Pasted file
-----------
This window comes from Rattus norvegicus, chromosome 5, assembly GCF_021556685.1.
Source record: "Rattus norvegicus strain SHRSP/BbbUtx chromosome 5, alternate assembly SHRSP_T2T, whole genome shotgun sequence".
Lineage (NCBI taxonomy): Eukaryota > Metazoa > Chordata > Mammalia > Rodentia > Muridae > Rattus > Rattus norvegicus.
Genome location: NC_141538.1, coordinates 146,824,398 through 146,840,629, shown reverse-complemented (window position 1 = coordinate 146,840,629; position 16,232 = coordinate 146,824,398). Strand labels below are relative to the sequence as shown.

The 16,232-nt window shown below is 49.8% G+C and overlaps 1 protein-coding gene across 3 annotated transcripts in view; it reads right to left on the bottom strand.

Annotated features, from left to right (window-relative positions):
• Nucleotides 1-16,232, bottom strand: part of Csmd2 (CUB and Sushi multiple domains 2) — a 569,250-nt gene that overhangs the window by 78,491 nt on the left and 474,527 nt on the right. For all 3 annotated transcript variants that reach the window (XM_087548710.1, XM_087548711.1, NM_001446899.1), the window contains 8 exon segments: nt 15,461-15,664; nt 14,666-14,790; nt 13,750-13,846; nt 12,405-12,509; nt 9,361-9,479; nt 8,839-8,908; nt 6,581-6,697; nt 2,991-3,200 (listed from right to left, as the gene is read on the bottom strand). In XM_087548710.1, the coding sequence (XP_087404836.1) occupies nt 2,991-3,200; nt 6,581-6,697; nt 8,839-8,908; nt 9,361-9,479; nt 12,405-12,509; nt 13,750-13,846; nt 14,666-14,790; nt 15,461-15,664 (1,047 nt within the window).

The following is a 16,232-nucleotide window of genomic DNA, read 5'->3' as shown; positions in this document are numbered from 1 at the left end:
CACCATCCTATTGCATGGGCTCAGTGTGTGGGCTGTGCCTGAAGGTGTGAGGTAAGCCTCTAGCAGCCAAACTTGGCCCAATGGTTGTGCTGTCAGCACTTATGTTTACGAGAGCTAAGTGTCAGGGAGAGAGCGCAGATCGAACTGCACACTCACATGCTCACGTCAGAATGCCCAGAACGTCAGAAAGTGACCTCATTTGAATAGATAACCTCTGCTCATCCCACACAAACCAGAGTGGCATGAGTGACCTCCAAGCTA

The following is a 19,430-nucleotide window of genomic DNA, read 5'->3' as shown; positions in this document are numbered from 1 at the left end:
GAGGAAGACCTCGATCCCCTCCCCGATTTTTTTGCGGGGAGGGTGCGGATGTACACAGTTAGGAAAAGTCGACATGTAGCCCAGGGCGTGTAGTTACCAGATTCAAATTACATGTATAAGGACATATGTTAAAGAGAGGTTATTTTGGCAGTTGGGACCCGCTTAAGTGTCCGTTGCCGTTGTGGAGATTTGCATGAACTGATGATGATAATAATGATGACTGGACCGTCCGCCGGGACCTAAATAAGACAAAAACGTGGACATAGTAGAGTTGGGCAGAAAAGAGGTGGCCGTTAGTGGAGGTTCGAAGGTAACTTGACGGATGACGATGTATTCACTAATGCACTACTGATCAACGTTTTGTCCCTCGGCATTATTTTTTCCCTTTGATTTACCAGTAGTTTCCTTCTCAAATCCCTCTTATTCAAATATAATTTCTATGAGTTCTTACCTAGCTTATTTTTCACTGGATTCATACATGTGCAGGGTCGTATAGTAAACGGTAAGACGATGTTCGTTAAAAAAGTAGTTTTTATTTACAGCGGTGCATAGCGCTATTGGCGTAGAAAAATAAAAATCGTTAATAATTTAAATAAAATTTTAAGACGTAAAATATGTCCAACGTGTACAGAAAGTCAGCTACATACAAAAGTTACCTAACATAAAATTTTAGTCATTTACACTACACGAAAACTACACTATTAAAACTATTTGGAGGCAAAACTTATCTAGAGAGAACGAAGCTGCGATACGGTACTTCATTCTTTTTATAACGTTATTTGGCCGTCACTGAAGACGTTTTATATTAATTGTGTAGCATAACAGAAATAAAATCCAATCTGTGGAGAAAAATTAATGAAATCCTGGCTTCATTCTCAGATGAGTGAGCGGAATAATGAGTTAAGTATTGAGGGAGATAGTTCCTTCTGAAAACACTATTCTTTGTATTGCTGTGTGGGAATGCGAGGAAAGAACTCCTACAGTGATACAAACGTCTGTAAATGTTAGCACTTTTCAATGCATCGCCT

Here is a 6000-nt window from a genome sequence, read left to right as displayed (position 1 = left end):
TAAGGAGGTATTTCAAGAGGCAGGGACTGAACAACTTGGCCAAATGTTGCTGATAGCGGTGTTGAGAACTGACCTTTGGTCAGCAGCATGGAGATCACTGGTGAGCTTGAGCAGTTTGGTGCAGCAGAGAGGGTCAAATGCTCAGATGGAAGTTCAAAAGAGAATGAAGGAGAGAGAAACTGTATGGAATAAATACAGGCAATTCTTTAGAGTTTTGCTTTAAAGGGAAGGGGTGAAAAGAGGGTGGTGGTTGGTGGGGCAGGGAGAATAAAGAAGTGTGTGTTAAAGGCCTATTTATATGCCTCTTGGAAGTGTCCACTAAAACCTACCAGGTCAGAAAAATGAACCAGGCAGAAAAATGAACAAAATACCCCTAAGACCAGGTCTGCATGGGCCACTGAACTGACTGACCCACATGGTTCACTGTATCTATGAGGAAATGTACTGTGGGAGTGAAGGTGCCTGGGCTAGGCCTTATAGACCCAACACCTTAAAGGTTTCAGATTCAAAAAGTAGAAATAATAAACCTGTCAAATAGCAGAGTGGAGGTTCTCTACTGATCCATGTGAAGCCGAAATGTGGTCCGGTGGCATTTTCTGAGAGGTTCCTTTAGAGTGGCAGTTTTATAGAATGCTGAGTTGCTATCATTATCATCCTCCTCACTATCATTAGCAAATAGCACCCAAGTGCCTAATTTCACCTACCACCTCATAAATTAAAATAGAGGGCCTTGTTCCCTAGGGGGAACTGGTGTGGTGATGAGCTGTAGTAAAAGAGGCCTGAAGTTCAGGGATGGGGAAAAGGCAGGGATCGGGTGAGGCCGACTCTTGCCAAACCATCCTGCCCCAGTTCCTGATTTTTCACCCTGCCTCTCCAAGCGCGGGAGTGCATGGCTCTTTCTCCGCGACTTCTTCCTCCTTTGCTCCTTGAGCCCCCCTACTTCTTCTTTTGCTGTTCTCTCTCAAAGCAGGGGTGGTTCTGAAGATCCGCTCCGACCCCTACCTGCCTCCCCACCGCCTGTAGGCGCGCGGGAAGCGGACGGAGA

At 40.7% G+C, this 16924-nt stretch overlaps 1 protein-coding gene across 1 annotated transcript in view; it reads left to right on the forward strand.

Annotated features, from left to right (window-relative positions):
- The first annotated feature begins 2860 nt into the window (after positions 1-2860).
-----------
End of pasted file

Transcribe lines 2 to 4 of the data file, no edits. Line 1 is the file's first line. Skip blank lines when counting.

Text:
Source record: "Rattus norvegicus strain SHRSP/BbbUtx chromosome 5, alternate assembly SHRSP_T2T, whole genome shotgun sequence".
Lineage (NCBI taxonomy): Eukaryota > Metazoa > Chordata > Mammalia > Rodentia > Muridae > Rattus > Rattus norvegicus.
Genome location: NC_141538.1, coordinates 146,824,398 through 146,840,629, shown reverse-complemented (window position 1 = coordinate 146,840,629; position 16,232 = coordinate 146,824,398). Strand labels below are relative to the sequence as shown.